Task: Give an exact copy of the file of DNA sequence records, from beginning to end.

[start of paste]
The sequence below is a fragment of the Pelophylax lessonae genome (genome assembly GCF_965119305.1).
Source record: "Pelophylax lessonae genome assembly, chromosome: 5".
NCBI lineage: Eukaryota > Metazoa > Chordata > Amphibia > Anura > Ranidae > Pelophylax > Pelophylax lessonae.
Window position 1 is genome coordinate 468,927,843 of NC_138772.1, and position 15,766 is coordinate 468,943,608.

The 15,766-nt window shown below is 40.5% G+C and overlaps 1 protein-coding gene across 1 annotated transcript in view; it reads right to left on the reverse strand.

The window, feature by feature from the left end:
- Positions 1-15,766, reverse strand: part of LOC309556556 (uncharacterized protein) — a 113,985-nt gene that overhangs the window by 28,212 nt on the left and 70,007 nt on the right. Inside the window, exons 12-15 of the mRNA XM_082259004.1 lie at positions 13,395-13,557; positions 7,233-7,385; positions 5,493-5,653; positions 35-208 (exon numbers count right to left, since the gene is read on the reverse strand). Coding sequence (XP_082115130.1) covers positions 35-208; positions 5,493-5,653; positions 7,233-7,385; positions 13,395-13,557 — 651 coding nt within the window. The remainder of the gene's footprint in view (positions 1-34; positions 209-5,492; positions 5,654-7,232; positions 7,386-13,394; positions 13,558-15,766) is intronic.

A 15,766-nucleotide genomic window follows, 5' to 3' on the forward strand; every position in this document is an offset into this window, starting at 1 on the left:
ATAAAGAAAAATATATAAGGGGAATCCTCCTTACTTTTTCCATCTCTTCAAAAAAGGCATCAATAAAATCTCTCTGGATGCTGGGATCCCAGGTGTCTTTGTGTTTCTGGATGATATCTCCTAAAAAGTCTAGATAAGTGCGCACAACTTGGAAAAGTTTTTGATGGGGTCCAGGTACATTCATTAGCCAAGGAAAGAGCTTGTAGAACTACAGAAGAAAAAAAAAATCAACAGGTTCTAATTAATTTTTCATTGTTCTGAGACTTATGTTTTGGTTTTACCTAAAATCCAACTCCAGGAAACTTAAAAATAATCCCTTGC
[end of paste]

The sequence below is a fragment of the Pelophylax lessonae genome (genome assembly GCF_965119305.1).
Source record: "Pelophylax lessonae genome assembly, chromosome: 5".
NCBI lineage: Eukaryota > Metazoa > Chordata > Amphibia > Anura > Ranidae > Pelophylax > Pelophylax lessonae.
Window position 1 is genome coordinate 468,927,843 of NC_138772.1, and position 15,766 is coordinate 468,943,608.

The 15,766-nt window shown below is 40.5% G+C and overlaps 1 protein-coding gene across 1 annotated transcript in view; it reads right to left on the reverse strand.

The window, feature by feature from the left end:
- Positions 1-15,766, reverse strand: part of LOC309556556 (uncharacterized protein) — a 113,985-nt gene that overhangs the window by 28,212 nt on the left and 70,007 nt on the right. Inside the window, exons 12-15 of the mRNA XM_082259004.1 lie at positions 13,395-13,557; positions 7,233-7,385; positions 5,493-5,653; positions 35-208 (exon numbers count right to left, since the gene is read on the reverse strand). Coding sequence (XP_082115130.1) covers positions 35-208; positions 5,493-5,653; positions 7,233-7,385; positions 13,395-13,557 — 651 coding nt within the window. The remainder of the gene's footprint in view (positions 1-34; positions 209-5,492; positions 5,654-7,232; positions 7,386-13,394; positions 13,558-15,766) is intronic.

A 15,766-nucleotide genomic window follows, 5' to 3' on the forward strand; every position in this document is an offset into this window, starting at 1 on the left:
ATAAAGAAAAATATATAAGGGGAATCCTCCTTACTTTTTCCATCTCTTCAAAAAAGGCATCAATAAAATCTCTCTGGATGCTGGGATCCCAGGTGTCTTTGTGTTTCTGGATGATATCTCCTAAAAAGTCTAGATAAGTGCGCACAACTTGGAAAAGTTTTTGATGGGGTCCAGGTACATTCATTAGCCAAGGAAAGAGCTTGTAGAACTACAGAAGAAAAAAAAAATCAACAGGTTCTAATTAATTTTTCATTGTTCTGAGACTTATGTTTTGGTTTTACCTAAAATCCAACTCCAGGAAACTTAAAAATAATCCCTTGC